Reid Blackburn. I knew him only a week—the week before the May 18 eruption. At 27 he was a master of cameras and a student of words, a journalism graduate of Linfield College in Oregon and five-year photographer with the Vancouver Columbian, a radio technician, a backcountry trekker. He had just the right talents to keep vigil on the volcano and to fire two remote, radio-controlled cameras recording simultaneous images of significant events. For this meaningful project he was on loan from the Columbian to the USGS and the National Geographic Society. His post was a mountainside logging road camp called Coldwater I, eight miles from the crest of Mount St. Helens, three miles farther west than Coldwater II.
Colleagues say that Reid had the incisive eye of the born portrait photographer, capturing a face precisely when the mask falls away to reveal an instant of truth. He was as gifted in filming animals, anticipating the wistful look of a puppy, the trust of a lamb.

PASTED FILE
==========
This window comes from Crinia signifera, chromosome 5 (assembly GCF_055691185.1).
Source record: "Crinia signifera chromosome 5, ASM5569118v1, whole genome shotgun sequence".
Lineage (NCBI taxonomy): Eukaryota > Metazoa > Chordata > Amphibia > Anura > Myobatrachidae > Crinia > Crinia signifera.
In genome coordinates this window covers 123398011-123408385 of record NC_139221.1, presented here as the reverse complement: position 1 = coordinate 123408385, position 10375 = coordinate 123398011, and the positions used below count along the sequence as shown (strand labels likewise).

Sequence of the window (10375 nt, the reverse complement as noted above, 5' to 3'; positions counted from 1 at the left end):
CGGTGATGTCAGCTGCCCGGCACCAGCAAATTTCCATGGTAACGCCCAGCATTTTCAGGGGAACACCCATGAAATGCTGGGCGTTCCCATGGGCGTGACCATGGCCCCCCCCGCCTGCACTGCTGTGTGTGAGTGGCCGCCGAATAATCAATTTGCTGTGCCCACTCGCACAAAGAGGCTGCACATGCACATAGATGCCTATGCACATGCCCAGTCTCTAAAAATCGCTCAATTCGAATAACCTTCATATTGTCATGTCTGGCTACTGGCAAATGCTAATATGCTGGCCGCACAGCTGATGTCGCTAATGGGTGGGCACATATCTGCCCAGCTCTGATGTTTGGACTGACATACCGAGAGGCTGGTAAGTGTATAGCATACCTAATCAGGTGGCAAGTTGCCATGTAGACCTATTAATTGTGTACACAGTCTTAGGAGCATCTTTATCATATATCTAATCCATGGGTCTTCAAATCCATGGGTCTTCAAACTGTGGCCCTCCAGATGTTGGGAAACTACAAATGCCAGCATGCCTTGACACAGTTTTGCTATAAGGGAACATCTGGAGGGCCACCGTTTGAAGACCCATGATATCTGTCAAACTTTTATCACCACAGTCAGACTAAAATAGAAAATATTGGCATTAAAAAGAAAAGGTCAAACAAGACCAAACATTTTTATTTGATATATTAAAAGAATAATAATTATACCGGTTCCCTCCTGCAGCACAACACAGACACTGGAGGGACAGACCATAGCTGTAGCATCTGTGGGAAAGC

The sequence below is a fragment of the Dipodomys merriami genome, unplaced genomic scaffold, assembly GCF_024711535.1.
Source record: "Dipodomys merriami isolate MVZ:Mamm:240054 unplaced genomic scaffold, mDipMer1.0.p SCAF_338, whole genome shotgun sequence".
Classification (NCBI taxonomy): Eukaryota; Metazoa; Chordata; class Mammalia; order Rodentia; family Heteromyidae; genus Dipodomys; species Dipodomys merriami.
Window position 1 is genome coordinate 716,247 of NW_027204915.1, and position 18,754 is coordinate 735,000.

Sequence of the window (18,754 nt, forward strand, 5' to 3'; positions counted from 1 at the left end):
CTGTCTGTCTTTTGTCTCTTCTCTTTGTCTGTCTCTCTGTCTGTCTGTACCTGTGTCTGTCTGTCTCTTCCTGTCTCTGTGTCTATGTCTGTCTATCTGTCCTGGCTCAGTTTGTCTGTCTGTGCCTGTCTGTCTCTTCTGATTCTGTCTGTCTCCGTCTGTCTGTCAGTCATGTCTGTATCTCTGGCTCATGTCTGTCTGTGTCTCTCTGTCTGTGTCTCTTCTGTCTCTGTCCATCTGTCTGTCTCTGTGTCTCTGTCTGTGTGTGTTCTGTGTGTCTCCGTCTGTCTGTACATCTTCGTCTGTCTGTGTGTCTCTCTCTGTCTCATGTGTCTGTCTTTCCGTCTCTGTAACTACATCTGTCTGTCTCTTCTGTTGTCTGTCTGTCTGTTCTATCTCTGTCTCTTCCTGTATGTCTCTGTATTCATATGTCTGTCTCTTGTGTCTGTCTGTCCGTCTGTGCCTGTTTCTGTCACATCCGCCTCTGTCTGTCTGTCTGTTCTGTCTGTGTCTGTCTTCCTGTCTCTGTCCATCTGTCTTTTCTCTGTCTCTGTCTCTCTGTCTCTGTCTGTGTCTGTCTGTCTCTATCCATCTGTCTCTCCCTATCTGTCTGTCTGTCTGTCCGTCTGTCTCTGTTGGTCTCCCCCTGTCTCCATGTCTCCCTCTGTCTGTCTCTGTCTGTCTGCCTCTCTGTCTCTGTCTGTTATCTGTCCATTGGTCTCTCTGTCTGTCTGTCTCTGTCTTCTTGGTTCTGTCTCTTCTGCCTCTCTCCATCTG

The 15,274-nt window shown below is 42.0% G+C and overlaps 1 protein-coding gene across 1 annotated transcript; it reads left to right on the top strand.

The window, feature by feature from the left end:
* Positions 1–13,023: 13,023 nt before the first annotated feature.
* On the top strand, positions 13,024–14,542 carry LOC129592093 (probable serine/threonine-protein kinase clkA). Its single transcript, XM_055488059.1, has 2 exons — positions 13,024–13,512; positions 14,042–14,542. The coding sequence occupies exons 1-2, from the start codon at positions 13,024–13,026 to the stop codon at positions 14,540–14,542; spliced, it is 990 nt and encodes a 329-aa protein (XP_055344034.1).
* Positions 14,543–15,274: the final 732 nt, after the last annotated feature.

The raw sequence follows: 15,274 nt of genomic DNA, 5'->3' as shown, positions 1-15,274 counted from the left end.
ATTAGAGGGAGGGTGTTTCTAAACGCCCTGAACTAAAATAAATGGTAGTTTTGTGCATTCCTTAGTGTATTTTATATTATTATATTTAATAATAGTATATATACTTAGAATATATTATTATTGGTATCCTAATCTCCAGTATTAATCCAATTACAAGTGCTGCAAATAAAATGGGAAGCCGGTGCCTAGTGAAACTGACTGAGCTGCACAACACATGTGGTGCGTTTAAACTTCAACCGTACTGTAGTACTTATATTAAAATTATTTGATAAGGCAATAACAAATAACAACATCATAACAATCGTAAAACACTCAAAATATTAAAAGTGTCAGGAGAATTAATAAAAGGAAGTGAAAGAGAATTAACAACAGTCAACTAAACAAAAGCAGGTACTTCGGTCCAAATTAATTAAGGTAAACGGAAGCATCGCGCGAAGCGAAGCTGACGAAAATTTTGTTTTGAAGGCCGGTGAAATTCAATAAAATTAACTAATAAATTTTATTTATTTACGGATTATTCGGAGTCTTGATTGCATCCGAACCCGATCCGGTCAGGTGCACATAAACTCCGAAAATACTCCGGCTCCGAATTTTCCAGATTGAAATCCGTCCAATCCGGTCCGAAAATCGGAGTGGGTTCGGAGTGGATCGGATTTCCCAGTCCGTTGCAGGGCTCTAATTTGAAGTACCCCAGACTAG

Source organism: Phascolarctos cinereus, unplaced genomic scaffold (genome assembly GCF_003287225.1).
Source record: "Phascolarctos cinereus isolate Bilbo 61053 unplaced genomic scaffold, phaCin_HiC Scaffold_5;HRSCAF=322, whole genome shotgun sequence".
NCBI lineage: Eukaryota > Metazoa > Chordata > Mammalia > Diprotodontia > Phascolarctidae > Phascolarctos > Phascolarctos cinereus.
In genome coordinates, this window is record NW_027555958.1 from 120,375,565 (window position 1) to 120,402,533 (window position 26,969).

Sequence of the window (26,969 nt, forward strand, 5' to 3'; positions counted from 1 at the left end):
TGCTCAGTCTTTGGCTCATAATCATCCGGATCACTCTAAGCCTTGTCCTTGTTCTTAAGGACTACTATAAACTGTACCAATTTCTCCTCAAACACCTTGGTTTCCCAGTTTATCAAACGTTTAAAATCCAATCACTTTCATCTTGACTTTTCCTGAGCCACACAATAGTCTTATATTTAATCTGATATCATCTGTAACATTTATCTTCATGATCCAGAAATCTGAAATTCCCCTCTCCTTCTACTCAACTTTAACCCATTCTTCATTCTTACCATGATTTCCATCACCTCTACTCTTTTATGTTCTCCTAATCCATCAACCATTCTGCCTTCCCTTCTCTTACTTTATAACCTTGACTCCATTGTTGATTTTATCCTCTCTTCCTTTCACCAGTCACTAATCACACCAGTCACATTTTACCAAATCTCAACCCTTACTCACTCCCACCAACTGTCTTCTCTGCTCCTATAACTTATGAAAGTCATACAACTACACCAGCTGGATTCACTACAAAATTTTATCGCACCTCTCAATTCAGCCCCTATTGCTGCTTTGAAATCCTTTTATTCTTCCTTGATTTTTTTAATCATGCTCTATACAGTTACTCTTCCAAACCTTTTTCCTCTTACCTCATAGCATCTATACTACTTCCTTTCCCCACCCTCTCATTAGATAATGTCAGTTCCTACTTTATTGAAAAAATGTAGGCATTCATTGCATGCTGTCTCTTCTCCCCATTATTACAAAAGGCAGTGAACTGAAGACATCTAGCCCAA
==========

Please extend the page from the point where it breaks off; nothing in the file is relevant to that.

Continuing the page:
Nine months before, Reid had married Fay Mall, a member of the Columbian's office staff, who shared his life’s goals and ambitions.
I first met Reid on Sunday, May 11, when I helicoptered to Coldwater I and spent the night there to watch the mountain. I returned the following Wednesday, Thursday, and Friday. The talk ranged from newspapering to backpacking. As we talked on Thursday afternoon, I felt the ground sway like a boat on water. “An earthquake,” Reid said without expression. “It’s about 4.5.” Repeated jolts had calibrated him.
The eight miles that separated Reid from the crater seemed a reasonable margin of safety before May 18. Afterward, with four feet of ash blanketing the camp, and in the knowledge that people twice that far from the mountain had died, I found it hard to think reasonably about margins of safety.